A Note to my Younger Self

It’s a common question that I see on the internet in various forums:  “What would you tell your younger self?” As I approach 50, my attitude has changed quite a bit on this, especially as I have to work with people 20+ years younger than me.  

Age breeds contempt. I have articles that are older than some of the people I deal with.  But, what would I tell myself, if I could?  It would be simple.  

One case would be to plead to me to work harder, learn more, and be smarter.  I’d try to convince myself to work more than play, with a commitment that there’s plenty of time for play.  I would also tell myself to travel more, learn a language, and experience other cultures.

I’d urge myself to save more money explaining the power of time when compounding money.  Having recently realized that I’ve earned nearly $4 M since 2000 with shockingly little to show for it in my bank account has stepped this one up as a priority to tell myself about.

OK, the old standards being out of the way, I would extol to myself the horrors of aging.  

I would convince myself to not get out of shape when I got my first real job at 25.  I would beg and plead with myself to start eating right and drinking less (I would never listen to myself around drinking less).  

I would have to expose some of the horrors of being 49 to myself just to convince my young, cynical dumb ass.  At 49, I am now no longer a desirable person.  Women don’t want to be around me, companies don’t want to hire me, my government wants to tax the fuck out of me, and I feel like I blinked, and it has all passed me by.  

In a few more blinks, I will be retired (hopefully) and wondering why I never had children of my own.

But what about the children?

Speaking of children, I probably would advise myself to figure out a way to have a child of my own.  I’ve raised a fine stepson who I consider my flesh and blood. But I would love to see what my genes would produce.  It might help me solve a few lingering issues in my mind as to why I do certain things.  I think there’s a fair amount of inherited behavior that we don’t really know about as of yet.  

For instance, my dad used to always pick at his eyebrows – my mom would yell incessantly to get him to stop – but he wouldn’t even realize he was doing it.  As I get older, I’ve found myself doing the same thing.  Turns out it’s a bona fide mental disorder – ha, bet you didn’t see that coming!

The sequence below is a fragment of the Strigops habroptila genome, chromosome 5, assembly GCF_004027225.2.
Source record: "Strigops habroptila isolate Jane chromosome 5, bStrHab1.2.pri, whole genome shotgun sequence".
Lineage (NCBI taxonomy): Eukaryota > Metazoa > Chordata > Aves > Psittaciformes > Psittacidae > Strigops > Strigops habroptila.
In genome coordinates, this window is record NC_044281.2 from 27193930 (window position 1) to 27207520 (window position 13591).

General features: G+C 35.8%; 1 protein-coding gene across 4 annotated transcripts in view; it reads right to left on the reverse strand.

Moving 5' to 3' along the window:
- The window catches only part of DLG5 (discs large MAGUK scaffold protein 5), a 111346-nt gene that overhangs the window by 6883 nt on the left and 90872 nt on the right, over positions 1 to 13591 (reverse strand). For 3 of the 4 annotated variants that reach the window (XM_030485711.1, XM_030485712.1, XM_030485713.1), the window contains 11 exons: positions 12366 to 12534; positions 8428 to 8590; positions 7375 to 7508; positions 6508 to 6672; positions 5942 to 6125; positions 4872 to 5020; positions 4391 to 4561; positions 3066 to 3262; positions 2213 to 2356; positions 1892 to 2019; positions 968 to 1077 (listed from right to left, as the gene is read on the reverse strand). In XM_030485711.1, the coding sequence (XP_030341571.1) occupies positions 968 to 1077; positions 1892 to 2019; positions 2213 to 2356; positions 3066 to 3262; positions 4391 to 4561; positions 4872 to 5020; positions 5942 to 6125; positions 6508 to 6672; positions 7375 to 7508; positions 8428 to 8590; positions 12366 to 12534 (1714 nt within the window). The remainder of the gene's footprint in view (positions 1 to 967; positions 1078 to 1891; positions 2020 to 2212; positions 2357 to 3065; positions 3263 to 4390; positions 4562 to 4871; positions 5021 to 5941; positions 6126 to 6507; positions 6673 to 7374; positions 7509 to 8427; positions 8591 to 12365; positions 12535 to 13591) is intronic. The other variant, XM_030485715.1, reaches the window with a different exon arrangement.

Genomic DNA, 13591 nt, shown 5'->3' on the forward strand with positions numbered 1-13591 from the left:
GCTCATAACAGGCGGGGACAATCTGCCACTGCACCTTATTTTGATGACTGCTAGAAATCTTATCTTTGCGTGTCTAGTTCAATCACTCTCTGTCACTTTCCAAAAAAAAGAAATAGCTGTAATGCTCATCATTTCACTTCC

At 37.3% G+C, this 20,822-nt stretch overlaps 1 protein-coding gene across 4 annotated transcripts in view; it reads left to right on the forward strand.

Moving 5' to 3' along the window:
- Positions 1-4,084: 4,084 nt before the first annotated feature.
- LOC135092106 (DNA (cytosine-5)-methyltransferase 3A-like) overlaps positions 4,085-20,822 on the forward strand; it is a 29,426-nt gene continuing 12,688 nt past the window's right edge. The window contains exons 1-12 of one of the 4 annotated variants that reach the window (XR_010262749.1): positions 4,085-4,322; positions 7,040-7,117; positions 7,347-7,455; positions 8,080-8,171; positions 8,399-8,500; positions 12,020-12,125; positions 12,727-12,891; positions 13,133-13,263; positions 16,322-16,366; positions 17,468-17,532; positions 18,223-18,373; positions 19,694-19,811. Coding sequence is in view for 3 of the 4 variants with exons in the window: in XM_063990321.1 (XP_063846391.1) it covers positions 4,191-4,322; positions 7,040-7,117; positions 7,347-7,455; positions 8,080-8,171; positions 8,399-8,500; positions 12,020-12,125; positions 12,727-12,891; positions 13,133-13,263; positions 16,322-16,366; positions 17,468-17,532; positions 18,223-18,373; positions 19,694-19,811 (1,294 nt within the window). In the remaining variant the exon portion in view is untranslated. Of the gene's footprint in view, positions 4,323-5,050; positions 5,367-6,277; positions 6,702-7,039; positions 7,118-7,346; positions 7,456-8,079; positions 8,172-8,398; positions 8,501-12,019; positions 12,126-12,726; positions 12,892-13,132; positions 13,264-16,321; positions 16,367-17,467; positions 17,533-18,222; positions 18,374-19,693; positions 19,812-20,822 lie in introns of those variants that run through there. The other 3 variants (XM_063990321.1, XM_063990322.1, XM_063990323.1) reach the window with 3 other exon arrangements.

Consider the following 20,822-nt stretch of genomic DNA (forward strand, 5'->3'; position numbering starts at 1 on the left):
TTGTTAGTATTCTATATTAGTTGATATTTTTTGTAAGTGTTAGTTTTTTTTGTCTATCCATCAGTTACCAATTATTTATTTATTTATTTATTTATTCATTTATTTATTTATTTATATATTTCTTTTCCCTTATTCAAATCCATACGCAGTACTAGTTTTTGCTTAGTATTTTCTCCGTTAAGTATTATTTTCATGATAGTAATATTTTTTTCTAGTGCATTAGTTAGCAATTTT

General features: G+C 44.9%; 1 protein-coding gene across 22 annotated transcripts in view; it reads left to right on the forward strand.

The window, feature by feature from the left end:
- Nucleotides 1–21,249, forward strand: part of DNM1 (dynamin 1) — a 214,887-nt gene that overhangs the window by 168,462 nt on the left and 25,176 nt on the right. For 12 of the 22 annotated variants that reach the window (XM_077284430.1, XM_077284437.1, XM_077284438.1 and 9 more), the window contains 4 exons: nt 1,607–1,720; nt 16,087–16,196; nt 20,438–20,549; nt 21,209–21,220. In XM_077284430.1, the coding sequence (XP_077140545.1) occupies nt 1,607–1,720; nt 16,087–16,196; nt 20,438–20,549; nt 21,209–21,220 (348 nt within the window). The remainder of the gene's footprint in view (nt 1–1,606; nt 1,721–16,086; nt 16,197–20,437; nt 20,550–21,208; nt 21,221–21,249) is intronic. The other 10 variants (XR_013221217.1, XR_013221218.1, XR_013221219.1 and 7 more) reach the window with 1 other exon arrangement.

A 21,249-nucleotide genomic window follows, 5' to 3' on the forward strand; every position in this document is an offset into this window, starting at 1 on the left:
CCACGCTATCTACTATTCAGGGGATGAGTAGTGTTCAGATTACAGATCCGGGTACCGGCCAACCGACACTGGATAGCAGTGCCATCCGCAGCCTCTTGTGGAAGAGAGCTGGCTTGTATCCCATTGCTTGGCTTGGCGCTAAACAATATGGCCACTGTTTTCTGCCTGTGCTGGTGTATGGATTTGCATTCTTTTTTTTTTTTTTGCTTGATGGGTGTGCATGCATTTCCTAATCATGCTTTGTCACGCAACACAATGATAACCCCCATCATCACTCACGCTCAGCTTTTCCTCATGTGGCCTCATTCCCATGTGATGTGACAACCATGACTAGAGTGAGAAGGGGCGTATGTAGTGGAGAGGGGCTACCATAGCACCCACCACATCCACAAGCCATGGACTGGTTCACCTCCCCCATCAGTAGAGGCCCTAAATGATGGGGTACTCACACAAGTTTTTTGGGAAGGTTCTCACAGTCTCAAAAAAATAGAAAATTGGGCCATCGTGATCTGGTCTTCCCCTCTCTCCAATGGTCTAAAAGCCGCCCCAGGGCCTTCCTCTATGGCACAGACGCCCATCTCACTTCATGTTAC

Yep, I’ve got Trichotillomania:  “The cause of trichotillomania is unclear. But like many complex disorders, trichotillomania probably results from a combination of genetic and environmental factors.”  Although, if you’re doing a quick Google search, I DON’T eat my hair – I’m not a complete freak (no offense to my brother/sister Trichotillomaniacs).

Anyway, I would like to see if some of my propensities are genetic or not.  Plus, I think having a little me around would be super fun.  On the downside, I was a very destructive child – I have always wanted to know how things work, so I took a lot of shit apart, and never seemed to be able to put it back together, much to the anger of my mother.  I bet that’s what caused me to start pulling my eyebrows out.

Be creative, be alone.

The last two things I would tell myself would be to write more and pursue that on the side early and often.  I’ve written on and off for decades but had I started forming my ideas earlier, I would be much further along than I am now.  Finally, I would tell myself not to settle.  I would strongly recommend staying alone for some extended time to benefit my psyche.  

One of the favorite years of my life was when I was divorced and living alone.  While I was emotionally a wreck from the pain of divorce, I enjoyed my solitude. There was nothing quite so peaceful as coming home to an empty, quiet house.  I generally get burned out by being around people too much, but I found that a half hour after work, sitting in a leather reclining wing chair that my mother had bought me as a sympathy gift (it was the only piece of furniture in my house at the time) restored my energy and patience.  I was able to then go out and experience life instead of hiding in my house and feeling sorry for myself.

Finally, I would tell myself two critical truths that I already knew at a young age but have just been reiterated to me over and over again by experience.  First, life isn’t easy, and you have to work hard to get anywhere, there are no shortcuts.  Second, it’s who you know.  I’m not even going to say “not what you know” because what you know is vitally important.  But getting to know the right people, and keeping relationships with those people, that’s what gets you jobs, that’s what gets you the opportunity, that’s what gets you moving forward in life.

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